Manual design questions?

Subject: Manual design questions?
From: "Hart, Geoff" <Geoff-H -at- MTL -dot- FERIC -dot- CA>
To: "TECHWR-L" <techwr-l -at- lists -dot- raycomm -dot- com>
Date: Mon, 12 Feb 2001 11:09:10 -0500

Paul Kent is <<... reworking the Word templates we use to create Operations
and Users Manuals... Different user groups get different manuals that use
different templates, but we are attempting to create a single look and feel
to span our entire
line... The manuals are distributed via PDF files. The manuals are used
onscreen to some extent, but they are also likely to be printed out on site;
hence we find ourselves compromising between on-line usability and printed
out usability.>>

Ideally, you should provide a separate version for each use, since screen
and paper formats are so different, but that's often infeasible due to time
and other constraints. Compromise solutions always look and feel like
compromises: neither fish nor fowl, nobody knows which wine to serve with
them. <g>

<<There is a body of documentation already in use; drastic changes to the
existing templates risk eroding any brand recognition that our documents
have established with our customers.>>

"Branding" relates to an awful lot more than just the appearance of the
page; in fact, that's arguably the least important part of branding. That's
particularly true if the existing templates already differ widely enough
that they present no single impression of the brand. Usability and the
overall impression of your company that a reader gets from reading the
manual are much more important aspects of branding in the context of
documentation. That being the case, you don't really need to preserve
existing formats, though it would of course be desirable not to create a new
design that is completely unrecognizable. If the current formats have been
broadly accepted and found to be useful, stick with them or look for a
compromise that uses as many of the older template's features as possible.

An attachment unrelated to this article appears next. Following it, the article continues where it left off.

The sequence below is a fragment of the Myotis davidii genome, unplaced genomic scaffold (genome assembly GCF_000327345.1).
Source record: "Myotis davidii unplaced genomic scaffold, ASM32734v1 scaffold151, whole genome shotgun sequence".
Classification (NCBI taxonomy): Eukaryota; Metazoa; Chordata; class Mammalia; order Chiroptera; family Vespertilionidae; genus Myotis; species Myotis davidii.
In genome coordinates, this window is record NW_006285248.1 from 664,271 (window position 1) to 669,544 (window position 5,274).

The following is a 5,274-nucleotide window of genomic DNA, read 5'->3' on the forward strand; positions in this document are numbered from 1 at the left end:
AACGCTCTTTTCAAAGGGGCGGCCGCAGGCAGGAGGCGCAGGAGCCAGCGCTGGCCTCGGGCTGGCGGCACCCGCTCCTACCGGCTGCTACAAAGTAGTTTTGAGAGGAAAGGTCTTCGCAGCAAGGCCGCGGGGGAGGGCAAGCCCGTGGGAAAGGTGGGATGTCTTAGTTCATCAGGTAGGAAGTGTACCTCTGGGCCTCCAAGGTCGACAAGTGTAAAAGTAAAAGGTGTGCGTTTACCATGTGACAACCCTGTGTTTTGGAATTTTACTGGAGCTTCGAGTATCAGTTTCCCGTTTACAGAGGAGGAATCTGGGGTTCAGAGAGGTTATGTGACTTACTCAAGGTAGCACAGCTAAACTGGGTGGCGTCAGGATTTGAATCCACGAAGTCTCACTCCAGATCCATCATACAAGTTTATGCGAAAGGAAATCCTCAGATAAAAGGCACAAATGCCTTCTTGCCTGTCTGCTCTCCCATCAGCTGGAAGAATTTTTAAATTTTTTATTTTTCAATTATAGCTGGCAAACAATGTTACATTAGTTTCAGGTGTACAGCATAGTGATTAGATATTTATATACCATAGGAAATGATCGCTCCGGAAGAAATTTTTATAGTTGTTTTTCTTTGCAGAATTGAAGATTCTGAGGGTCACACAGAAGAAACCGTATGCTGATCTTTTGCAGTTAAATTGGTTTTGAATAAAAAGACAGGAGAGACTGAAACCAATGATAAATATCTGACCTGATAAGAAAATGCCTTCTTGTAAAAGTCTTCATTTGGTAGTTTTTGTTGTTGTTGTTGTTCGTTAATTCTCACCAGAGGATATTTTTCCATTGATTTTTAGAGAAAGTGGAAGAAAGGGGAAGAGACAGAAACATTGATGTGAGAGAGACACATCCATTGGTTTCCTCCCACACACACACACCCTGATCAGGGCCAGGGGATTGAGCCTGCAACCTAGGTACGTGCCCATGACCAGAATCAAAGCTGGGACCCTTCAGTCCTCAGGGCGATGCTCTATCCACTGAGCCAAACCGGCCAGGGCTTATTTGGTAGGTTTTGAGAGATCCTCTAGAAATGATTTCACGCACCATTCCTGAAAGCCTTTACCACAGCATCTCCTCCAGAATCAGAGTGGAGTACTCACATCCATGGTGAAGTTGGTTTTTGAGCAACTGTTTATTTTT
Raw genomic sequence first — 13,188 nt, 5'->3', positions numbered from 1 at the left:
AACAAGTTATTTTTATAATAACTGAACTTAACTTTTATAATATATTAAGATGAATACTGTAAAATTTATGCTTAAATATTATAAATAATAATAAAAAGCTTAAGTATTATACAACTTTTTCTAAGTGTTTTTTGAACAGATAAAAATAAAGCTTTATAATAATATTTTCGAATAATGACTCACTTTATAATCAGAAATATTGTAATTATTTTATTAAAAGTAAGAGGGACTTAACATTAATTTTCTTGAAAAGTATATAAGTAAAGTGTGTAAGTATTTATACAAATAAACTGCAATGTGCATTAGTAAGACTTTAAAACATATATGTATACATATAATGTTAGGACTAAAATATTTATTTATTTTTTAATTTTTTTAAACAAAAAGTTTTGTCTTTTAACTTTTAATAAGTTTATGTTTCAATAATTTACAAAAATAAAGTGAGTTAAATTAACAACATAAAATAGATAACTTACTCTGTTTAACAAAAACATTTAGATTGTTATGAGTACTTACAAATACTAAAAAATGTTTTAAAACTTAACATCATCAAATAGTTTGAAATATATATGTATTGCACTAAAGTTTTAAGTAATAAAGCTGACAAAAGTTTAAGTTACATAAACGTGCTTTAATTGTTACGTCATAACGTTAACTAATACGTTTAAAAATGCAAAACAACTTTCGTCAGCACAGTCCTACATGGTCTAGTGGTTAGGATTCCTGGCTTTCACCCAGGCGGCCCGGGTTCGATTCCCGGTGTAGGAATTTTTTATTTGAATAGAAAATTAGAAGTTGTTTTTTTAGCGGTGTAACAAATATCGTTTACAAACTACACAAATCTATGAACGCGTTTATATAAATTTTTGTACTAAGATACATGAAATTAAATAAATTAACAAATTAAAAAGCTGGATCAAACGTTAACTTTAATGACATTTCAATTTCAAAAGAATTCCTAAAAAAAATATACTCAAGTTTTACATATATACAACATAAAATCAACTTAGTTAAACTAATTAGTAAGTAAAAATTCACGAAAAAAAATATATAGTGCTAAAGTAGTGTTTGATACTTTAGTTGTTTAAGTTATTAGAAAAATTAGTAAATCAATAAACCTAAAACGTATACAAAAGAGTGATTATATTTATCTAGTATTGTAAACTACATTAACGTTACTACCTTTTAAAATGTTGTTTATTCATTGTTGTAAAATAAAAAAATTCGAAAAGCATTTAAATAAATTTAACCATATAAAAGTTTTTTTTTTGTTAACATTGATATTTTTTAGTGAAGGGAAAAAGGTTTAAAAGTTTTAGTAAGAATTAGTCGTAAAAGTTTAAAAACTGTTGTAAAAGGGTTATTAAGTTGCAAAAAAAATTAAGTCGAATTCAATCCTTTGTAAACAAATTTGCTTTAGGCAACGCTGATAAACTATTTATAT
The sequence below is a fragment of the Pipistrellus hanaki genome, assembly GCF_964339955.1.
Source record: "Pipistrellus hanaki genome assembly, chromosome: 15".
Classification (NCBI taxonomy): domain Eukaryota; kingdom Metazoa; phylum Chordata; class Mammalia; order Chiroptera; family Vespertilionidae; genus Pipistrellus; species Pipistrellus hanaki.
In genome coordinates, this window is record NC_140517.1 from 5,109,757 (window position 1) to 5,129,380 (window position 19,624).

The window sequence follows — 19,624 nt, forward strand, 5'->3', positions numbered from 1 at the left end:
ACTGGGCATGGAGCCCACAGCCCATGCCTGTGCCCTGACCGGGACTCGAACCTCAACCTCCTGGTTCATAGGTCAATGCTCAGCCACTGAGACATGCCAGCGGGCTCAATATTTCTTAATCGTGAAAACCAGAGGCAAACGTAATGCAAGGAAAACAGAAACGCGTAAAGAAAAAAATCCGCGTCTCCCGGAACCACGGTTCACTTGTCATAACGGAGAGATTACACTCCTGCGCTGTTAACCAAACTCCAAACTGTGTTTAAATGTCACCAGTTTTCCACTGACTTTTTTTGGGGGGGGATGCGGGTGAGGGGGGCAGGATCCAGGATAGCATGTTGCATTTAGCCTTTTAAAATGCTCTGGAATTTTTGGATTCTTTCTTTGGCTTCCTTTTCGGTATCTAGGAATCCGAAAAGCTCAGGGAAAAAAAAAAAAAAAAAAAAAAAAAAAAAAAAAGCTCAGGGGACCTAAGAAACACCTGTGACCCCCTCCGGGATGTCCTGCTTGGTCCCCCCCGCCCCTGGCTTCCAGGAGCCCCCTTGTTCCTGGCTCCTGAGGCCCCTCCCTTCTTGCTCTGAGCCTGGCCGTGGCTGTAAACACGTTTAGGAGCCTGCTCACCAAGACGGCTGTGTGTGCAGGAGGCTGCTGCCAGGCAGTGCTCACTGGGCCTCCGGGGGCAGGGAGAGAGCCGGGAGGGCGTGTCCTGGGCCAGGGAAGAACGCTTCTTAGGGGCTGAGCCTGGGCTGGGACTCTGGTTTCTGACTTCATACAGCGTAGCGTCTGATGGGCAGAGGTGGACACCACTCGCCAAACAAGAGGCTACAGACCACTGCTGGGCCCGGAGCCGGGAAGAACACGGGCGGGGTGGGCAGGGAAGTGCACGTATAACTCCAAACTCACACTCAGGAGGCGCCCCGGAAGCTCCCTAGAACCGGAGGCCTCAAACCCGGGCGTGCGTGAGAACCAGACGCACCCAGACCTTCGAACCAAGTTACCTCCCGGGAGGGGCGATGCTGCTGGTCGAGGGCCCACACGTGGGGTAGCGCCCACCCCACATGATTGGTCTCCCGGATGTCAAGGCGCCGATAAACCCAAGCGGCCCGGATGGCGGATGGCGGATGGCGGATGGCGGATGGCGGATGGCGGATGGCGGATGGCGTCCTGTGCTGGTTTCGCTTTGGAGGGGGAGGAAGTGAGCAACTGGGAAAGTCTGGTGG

<<Is there a current consensus on serifs; particularly serifs in headings,
but also in titles, headers/footers, and body text?>>

The rule of thumb is "serif fonts for body text, sans serif for headings",
but like any design rule, you shouldn't follow that blindly. With modern
computer fonts, differences in legibility between serif and sans serif
aren't all that significant. So long as the typeface you choose permits a
legible onscreen font and doesn't challenge the reader's expectations, it
doesn't really matter whether you choose serif or sans serif for a given
text element. But in practical terms, you can't ignore user expectations;
for example, non-French North Americans are more familiar with serif body
text, so you should probably stick with serif fonts for such an audience.

<<Is there a current consensus on chapter numbers in the page number (that
is, 4-3 vs page 15).>>

Nope. Some people love 'em, others hate 'em. I don't usually see much need
for them, but that's a question you should ask your audience, not us.

<<is there a consensus on mixing font sizes so that the actual page number
stands out more (for example, 4-3 vs. 4-3).>>

It's rare to mix font sizes within a single text block, and because it draws
attention to the difference, I'd advocate not doing so. After all, how hard
is it _really_ to recognize which part of that numbering relates to the page
number? If it's easy to recognize that in pages 4-4 and 4-5, on facing
pages, the -4 and -5 refer to the actual page number and the 4- refers to
the chapter, there's no need to highlight anything. If it's not easy, then
you probably want to rethink this numbering scheme.

<<Is there a current consensus on chapter tables of contents>>

I find them useful for long chapters, but many authorities consider them
wasted space. Again, forget about what the "authorities" think: ask your
audience what they find effective.

<<Is there a consensus on rule rules? Do they rule:} or ...:<? We're
currently using them to frame our content area>>

Unless you're writing crossword puzzles, use rules (lines) sparingly. In
many cases, careful use of white space works as well as or better than
rules.

--Geoff Hart, FERIC, Pointe-Claire, Quebec
geoff-h -at- mtl -dot- feric -dot- ca
"User's advocate" online monthly at
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